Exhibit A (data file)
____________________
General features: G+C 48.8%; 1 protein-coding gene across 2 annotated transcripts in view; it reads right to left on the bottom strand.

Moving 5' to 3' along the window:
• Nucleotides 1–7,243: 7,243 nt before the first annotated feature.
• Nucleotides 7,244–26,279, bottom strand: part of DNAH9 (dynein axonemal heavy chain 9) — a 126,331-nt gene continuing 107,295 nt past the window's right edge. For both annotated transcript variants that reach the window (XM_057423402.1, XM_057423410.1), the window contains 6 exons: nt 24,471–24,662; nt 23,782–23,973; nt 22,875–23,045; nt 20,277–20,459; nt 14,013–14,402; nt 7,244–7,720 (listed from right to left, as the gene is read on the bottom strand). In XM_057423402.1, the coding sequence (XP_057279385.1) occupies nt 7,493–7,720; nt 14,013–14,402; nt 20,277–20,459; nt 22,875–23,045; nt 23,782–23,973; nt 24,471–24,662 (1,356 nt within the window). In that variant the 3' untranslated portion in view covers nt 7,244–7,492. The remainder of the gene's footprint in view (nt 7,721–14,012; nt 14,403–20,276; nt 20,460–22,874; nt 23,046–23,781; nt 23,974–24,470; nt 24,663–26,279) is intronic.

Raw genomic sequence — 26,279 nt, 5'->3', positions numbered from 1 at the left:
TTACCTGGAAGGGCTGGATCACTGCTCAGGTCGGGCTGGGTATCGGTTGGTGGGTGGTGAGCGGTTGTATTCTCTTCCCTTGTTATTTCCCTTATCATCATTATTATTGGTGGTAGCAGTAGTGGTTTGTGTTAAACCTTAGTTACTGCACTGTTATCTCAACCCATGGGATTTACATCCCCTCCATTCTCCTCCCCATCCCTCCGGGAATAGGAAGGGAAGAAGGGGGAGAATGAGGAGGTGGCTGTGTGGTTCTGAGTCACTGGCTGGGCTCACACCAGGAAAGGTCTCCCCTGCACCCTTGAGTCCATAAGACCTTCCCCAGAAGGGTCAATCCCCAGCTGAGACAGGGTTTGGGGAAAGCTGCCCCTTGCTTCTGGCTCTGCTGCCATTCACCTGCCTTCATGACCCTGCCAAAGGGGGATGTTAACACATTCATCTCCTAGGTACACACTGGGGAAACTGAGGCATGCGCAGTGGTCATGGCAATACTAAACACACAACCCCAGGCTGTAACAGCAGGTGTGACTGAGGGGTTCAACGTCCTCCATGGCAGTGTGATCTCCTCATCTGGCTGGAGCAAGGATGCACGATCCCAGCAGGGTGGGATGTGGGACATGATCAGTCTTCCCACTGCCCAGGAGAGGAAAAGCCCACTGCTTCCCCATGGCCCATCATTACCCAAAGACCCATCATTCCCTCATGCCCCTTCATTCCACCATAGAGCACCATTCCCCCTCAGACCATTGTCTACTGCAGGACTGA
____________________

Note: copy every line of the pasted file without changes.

General features: G+C 48.8%; 1 protein-coding gene across 2 annotated transcripts in view; it reads right to left on the bottom strand.

Moving 5' to 3' along the window:
• Nucleotides 1–7,243: 7,243 nt before the first annotated feature.
• Nucleotides 7,244–26,279, bottom strand: part of DNAH9 (dynein axonemal heavy chain 9) — a 126,331-nt gene continuing 107,295 nt past the window's right edge. For both annotated transcript variants that reach the window (XM_057423402.1, XM_057423410.1), the window contains 6 exons: nt 24,471–24,662; nt 23,782–23,973; nt 22,875–23,045; nt 20,277–20,459; nt 14,013–14,402; nt 7,244–7,720 (listed from right to left, as the gene is read on the bottom strand). In XM_057423402.1, the coding sequence (XP_057279385.1) occupies nt 7,493–7,720; nt 14,013–14,402; nt 20,277–20,459; nt 22,875–23,045; nt 23,782–23,973; nt 24,471–24,662 (1,356 nt within the window). In that variant the 3' untranslated portion in view covers nt 7,244–7,492. The remainder of the gene's footprint in view (nt 7,721–14,012; nt 14,403–20,276; nt 20,460–22,874; nt 23,046–23,781; nt 23,974–24,470; nt 24,663–26,279) is intronic.

Raw genomic sequence — 26,279 nt, 5'->3', positions numbered from 1 at the left:
TTACCTGGAAGGGCTGGATCACTGCTCAGGTCGGGCTGGGTATCGGTTGGTGGGTGGTGAGCGGTTGTATTCTCTTCCCTTGTTATTTCCCTTATCATCATTATTATTGGTGGTAGCAGTAGTGGTTTGTGTTAAACCTTAGTTACTGCACTGTTATCTCAACCCATGGGATTTACATCCCCTCCATTCTCCTCCCCATCCCTCCGGGAATAGGAAGGGAAGAAGGGGGAGAATGAGGAGGTGGCTGTGTGGTTCTGAGTCACTGGCTGGGCTCACACCAGGAAAGGTCTCCCCTGCACCCTTGAGTCCATAAGACCTTCCCCAGAAGGGTCAATCCCCAGCTGAGACAGGGTTTGGGGAAAGCTGCCCCTTGCTTCTGGCTCTGCTGCCATTCACCTGCCTTCATGACCCTGCCAAAGGGGGATGTTAACACATTCATCTCCTAGGTACACACTGGGGAAACTGAGGCATGCGCAGTGGTCATGGCAATACTAAACACACAACCCCAGGCTGTAACAGCAGGTGTGACTGAGGGGTTCAACGTCCTCCATGGCAGTGTGATCTCCTCATCTGGCTGGAGCAAGGATGCACGATCCCAGCAGGGTGGGATGTGGGACATGATCAGTCTTCCCACTGCCCAGGAGAGGAAAAGCCCACTGCTTCCCCATGGCCCATCATTACCCAAAGACCCATCATTCCCTCATGCCCCTTCATTCCACCATAGAGCACCATTCCCCCTCAGACCATTGTCTACTGCAGGACTGA